Bloggers Nadya Hasan (L) and Tala Samman (R)

With parents remaining overprotective long into our adult lives, members of society judging us every step of the way, and not to mention the financial burdens that Instagram influencers fail to highlight, living our "best life" can be challenging for young Arab women.

If you're an Arab woman, and unless you were lucky enough to grow up among a progressive family and community, odds are you have at some point been conflicted between living your life to the fullest and abiding by social norms and expectationsYou probably roll your eyes at quotes encouraging you to go wild and freely explore what life has to offer... Come on, have you met my oh-so-lovely Arab parents?

Due to the constraints imposed by our societies and families, expressing our genuine selves and leading the kind of lives we truly desire often come at a price so hefty it leaves us in a constant battle with ourselves and the people around us.

"Being an Arab girl pretty much means living a double life. At home, you are one person, and when you leave the house, you can be whoever you want to be," a female Lebanese psychology student, who comes from a Muslim family, told StepFeed.

"Your clothing, beliefs, actions, and the values you stand for all differ. You are pressured to pretend to comply with your parents' standards because, otherwise, you would give them a reason to doubt you and impose more restrictions when you go out," she added.

Many Arab parents have two arguments they religiously resort to while discussing matters they don't approve of with their daughters: "3ayb" and "You'll do that with your future husband." Yep, their arguments are so ironclad they give lawyers a run for their money.

Obsessively paranoid about how we are perceived by society, many parents try to impose restrictions on us, particularly when it comes to partying, staying out late, sleeping out, and of course, the greatest of all social sins: traveling with friends. Mind you, such restrictions know no age limit and sometimes remain in full effect for women in their late twenties or even older.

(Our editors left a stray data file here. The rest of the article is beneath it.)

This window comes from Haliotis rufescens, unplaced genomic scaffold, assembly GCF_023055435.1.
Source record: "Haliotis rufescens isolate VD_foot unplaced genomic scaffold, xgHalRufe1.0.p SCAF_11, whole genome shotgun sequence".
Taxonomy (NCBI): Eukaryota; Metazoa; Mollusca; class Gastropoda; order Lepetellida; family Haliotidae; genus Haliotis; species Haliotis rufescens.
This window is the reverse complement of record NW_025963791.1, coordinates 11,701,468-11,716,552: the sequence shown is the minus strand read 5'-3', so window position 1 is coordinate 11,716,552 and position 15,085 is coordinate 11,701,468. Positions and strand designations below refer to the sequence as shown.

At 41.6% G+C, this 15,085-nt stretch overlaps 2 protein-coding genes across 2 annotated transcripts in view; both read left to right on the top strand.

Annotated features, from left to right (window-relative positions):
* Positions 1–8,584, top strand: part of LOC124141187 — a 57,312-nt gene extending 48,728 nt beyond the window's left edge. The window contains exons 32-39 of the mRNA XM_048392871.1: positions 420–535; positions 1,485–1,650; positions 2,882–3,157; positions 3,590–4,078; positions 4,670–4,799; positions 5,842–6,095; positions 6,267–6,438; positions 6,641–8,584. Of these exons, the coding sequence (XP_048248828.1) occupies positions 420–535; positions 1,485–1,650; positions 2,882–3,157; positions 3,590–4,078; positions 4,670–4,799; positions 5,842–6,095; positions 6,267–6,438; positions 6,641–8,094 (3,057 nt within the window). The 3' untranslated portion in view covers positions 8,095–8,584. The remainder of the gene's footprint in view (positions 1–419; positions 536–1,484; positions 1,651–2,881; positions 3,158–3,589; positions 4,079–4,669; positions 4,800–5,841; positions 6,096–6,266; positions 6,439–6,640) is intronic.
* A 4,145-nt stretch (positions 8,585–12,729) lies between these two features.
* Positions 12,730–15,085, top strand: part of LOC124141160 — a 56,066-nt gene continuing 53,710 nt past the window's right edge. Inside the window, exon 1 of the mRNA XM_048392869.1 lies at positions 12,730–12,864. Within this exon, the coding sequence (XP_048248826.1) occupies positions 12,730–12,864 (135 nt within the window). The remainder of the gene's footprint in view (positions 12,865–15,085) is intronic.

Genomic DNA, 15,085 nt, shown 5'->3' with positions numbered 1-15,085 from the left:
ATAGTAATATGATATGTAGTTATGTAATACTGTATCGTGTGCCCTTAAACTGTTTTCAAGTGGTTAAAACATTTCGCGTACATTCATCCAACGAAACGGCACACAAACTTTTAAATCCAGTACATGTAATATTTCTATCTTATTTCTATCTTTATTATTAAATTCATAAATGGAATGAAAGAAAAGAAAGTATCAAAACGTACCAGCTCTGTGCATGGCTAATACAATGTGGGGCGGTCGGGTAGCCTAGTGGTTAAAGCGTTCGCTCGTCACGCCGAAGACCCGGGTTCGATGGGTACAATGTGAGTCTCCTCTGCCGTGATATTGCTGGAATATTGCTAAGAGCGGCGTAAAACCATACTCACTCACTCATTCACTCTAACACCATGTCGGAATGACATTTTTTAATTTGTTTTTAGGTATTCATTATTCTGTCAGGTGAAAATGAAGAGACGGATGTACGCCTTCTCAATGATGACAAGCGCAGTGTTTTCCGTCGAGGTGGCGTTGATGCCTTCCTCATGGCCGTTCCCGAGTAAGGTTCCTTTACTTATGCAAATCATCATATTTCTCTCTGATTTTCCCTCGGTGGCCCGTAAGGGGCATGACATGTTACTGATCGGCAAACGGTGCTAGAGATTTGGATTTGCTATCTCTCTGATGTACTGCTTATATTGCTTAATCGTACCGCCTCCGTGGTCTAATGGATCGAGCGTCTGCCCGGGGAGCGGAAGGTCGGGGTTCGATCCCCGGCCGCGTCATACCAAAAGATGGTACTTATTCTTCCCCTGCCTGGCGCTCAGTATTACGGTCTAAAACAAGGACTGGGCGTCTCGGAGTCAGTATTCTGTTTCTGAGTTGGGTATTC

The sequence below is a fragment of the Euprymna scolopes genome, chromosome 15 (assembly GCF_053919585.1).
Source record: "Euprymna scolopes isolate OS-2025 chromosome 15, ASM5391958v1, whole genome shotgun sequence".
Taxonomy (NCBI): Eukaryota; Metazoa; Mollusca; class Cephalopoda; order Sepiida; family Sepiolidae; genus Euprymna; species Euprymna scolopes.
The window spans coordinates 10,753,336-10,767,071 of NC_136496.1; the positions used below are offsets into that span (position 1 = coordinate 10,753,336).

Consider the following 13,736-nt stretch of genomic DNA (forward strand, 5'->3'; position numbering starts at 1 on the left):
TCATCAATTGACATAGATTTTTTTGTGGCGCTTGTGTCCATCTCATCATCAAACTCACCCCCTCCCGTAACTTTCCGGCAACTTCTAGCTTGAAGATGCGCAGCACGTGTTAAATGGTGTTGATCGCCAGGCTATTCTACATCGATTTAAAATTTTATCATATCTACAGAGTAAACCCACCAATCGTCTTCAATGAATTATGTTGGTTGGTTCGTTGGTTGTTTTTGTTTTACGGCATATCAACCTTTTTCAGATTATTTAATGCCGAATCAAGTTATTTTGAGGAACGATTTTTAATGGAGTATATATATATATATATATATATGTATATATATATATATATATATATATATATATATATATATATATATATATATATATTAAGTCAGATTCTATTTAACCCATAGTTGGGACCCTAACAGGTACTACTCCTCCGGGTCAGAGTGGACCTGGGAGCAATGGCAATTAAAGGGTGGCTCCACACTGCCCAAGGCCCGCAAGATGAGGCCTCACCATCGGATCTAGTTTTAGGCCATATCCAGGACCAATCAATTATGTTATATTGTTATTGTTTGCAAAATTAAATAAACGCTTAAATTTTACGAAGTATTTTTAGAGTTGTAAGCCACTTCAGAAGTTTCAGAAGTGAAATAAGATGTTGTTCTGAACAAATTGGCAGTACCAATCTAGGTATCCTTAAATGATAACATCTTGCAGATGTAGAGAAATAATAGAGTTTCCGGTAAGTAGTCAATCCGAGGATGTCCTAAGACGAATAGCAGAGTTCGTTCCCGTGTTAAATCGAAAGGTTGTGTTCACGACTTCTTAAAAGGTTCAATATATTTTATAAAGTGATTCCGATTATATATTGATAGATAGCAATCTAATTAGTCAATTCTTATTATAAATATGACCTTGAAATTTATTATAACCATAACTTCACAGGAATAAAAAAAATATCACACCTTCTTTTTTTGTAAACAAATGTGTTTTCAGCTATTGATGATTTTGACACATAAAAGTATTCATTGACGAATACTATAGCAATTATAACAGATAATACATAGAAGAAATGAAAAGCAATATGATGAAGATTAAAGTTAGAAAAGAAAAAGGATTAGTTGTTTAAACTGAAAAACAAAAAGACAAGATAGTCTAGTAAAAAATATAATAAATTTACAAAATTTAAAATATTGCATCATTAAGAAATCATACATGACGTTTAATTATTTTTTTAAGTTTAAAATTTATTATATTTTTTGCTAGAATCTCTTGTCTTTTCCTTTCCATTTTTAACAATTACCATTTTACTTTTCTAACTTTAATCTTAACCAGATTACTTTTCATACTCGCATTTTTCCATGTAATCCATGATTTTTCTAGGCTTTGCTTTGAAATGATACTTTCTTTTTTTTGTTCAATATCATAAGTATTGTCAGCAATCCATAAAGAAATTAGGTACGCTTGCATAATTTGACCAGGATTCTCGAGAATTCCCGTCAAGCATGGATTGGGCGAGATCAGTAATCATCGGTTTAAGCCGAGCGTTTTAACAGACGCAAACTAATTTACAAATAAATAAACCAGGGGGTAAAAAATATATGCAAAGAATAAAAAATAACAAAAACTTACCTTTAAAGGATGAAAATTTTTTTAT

We are constantly treated like we represent an extension of some man, be it a father, brother, or husband. No matter how old we grow, society continues to view our actions as dependent on the approval of the men in our lives. As a result, choices that are supposed to be matters of personal freedom are out of the question until we get such approval.

Most frustratingly, these heightened restrictions on women are met with minimal limitations on men, who get to go on with their lives as they please and are rarely held accountable for their shortcomings.

Such constraints make it hard for us to be spontaneous and go through the wild experiences that living one's "best life" often entails. Instead, we unwillingly miss out on many potentially momentous experiences that could greatly shape our character and contribute to the development of our sense of identity. 

Even if we successfully manage to join some "wild" experience, we are bound to micromanage our plan, thoroughly think of our every move, and sometimes even lie to our families — which pretty much sucks the fun out of it and leaves us with a creeping sense of guilt and paranoia.

"You live a life your parents are completely oblivious of because you don't want to upset them. In this situation, ignorance is bliss. You always feel like you are hiding something shameful and like you should constantly feel guilty, when in reality, it's just a lifestyle," the psychology student added.

Plus, many parents fail to understand that acts, like staying out late or sleeping out, do not necessarily mean you will be involved in "3ayb" or "haram" (socially or religiously frowned upon) activities. I mean, sometimes we simply want to study at the library overnight because it would boost our productivity. 

Another go-to argument parents often rely on is, "What will people say about you?" This comes as people always seem to have plenty to talk about when it comes to young women.

Arab women are often thoroughly judged based on a deeply patriarchal microscope. People scrutinize every aspect of our lives, from what we wear, to where we go and who we spend time with, and they have the audacity to spread any remotely significant observation left, right and center. Of course, they don't simply relay the information but, instead, they spice things up with their own exaggerations and hypotheses.

Privacy seems to be a foreign concept in this regard, causing our entire lives to be put up on display for the public to mercilessly discuss and impose derogatory labels on.

Naturally, this makes it increasingly difficult to "go wild" without thinking about the social repercussions and sometimes forces us to either tone down our lifestyles or go above and beyond to live in crippling discretion. 

Some might say we should fearlessly do what we please regardless of family and societal pressure but, frankly, not all of us have it in us to adopt a "f*ck it" attitude and remain deeply at odds with our parents.

Just like men are extended a sense of freedom and flexibility, we demand the autonomy to make our own decisions and lead the lives we feel are most compatible with our standards and beliefs, without risking our relationships with the people we love. Thanks to the women who have dared to challenge the status quo, we are slowly getting there.